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Taiwan Confronts COVID-19 Outbreak, Accuses China of Blocking Vaccines

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Taiwan Confronts COVID-19 Outbreak, Accuses China of Blocking Vaccines

Taiwan’s government is attempting to recapture public trust amid its first large-scale community coronavirus outbreak.

Taiwan Confronts COVID-19 Outbreak, Accuses China of Blocking Vaccines
Credit: Office of the President, ROC (Taiwan)

Taiwan’s success story in combating the coronavirus began to unravel two weeks ago, when a spike in local cases led to the country’s first sustained community outbreak.

During that time, a COVID-19 response previously defined by transparency and trust has become muddled with political bickering, vaccine disinformation, and a torrent of government criticism as Taiwan tries to comprehend exactly what went wrong.

Taiwan has recorded 6,001 domestic infections since May 14. Before that date, it had recorded a total of just 135 local cases.

“The overall trend [of new cases] is flat, and that is not a very good sign,” Health Minister Chen Shih-chung said at a Friday briefing. “The outbreak is plateauing, but we haven’t seen [the numbers] begin to fall.”

The outbreak began with a cluster in April at an airport hotel used to house quarantining pilots. The hotel had put some pilots and crew in a second building also used to house domestic guests. Many cases were then traced to a district of Taipei known for its “tea houses,” or adult entertainment venues, which were frequented by infected pilots and crew members.

Taiwan is now racing to soothe public anxieties over the virus, along with frustrations over the government’s difficulties in procuring COVID-19 vaccines.

President Tsai Ing-wen on Wednesday said the Chinese government had prevented Taiwan from signing a deal with the German firm BioNTech to procure Pfizer vaccines – the first time Taiwan has directly accused China of meddling in vaccine deals.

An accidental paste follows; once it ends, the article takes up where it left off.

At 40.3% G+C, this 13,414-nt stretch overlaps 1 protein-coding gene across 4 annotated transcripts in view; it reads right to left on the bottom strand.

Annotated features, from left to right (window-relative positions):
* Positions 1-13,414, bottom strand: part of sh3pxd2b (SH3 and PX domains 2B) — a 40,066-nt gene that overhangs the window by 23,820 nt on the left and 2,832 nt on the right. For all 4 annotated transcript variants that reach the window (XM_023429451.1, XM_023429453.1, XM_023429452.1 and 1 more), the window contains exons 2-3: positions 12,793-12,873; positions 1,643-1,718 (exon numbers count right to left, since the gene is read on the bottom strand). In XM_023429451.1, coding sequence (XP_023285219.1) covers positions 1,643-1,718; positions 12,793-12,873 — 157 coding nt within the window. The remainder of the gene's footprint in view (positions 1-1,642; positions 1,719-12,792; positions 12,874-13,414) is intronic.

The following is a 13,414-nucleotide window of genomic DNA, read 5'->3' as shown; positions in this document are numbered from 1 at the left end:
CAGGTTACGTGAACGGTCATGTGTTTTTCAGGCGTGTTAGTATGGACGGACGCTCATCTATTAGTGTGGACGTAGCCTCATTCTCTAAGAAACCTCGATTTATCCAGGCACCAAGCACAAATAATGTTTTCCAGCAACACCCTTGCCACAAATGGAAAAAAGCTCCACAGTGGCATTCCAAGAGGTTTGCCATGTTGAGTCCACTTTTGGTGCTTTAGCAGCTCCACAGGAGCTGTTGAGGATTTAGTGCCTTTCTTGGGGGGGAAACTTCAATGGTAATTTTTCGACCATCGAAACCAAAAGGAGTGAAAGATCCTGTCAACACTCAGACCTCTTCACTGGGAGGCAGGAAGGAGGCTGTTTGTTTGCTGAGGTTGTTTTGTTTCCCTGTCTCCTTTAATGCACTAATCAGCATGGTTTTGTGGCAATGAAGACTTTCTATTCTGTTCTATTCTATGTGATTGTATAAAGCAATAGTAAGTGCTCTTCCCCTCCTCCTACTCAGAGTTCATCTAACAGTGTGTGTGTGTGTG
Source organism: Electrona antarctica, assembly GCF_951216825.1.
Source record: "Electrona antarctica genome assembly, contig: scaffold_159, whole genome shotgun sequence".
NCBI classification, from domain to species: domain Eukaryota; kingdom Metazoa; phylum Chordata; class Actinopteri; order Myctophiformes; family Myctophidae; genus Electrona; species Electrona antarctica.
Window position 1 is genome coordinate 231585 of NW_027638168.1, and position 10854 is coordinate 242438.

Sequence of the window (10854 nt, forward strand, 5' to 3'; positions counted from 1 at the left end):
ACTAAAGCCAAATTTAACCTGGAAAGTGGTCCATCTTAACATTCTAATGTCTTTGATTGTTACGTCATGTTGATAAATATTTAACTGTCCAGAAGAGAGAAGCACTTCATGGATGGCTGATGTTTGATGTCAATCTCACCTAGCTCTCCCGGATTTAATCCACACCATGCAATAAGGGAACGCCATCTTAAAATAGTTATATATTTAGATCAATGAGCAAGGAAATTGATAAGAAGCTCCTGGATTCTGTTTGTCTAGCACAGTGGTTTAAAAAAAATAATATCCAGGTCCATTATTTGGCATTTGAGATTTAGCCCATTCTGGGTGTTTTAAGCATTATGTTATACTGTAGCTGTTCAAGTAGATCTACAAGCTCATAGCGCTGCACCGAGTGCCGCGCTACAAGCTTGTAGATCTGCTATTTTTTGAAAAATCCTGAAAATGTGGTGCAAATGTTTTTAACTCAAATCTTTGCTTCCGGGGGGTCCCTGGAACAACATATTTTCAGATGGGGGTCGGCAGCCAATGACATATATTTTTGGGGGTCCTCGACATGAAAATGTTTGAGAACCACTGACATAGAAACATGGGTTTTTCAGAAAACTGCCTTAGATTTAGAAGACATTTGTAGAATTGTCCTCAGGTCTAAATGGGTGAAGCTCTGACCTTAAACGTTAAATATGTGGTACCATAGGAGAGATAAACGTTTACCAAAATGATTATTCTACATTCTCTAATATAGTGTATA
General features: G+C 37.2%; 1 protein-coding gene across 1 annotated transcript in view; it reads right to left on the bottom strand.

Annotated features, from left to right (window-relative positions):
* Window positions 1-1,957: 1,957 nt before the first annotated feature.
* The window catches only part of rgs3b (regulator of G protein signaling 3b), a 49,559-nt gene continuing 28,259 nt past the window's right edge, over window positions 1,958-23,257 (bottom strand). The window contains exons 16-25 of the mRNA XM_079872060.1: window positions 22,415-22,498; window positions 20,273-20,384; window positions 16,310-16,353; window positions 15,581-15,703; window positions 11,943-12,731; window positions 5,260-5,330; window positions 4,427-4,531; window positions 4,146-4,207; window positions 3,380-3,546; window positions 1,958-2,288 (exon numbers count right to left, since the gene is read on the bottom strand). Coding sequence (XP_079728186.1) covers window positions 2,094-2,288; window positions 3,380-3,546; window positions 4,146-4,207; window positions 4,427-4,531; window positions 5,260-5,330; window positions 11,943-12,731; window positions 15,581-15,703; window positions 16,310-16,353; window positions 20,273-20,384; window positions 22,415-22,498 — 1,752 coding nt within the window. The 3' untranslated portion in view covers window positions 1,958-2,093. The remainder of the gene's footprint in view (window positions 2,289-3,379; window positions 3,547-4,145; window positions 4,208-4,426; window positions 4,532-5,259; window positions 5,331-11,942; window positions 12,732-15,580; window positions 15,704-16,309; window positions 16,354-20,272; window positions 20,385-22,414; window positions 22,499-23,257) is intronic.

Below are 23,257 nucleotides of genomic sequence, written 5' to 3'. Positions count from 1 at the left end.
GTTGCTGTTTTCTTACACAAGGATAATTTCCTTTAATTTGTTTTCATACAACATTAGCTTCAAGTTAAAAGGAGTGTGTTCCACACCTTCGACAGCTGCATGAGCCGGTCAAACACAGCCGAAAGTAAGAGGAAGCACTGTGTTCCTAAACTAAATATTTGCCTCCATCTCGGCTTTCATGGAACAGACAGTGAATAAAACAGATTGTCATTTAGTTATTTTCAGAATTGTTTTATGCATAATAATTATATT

“Taiwan was close to sealing the deal with the German plant, but because of China’s intervention, we still can’t sign the contract,” Tsai told members of her ruling Democratic Progressive Party (DPP). Tsai added that Taiwan had “smoothly” ordered AstraZeneca and Moderna vaccines in the past from the United Kingdom and United States.

Chen, the health minister, said Friday that BioNTech had asked Taiwan in January to remove the words “my country” from a news release announcing a vaccine deal.

The CECC revised the release to read “Taiwan” but was then told the deal would be delayed due to a reassessment of global vaccine supply, Chen said.

Taiwan has thus far received about 700,000 AstraZeneca shots and has vaccinated less than 1 percent of its population. It received its first batch of 150,000 Moderna doses on Friday.

Beijing has offered to provide Taiwan with Chinese-made vaccines in a bid to put pressure on the DPP. Many Taiwanese, however, are skeptical not only of Beijing’s motives but of its vaccines, which have lower levels of efficacy than many competitors.

Tsai’s approval rating has slipped in recent weeks, according to a recently conducted poll by the Taiwanese Public Opinion Foundation, an outfit generally regarded as being warm to the “deep-green” faction of the DPP that opposes Tsai.

The CECC also said Friday it had agreed to allow businesses to use rapid testing to check staff for COVID-19. Taiwan has been criticized for months for not adopting mass testing as a component of its coronavirus containment strategy, and many Taiwanese workplaces have also come under fire in the past two weeks for not allowing employees to work from home.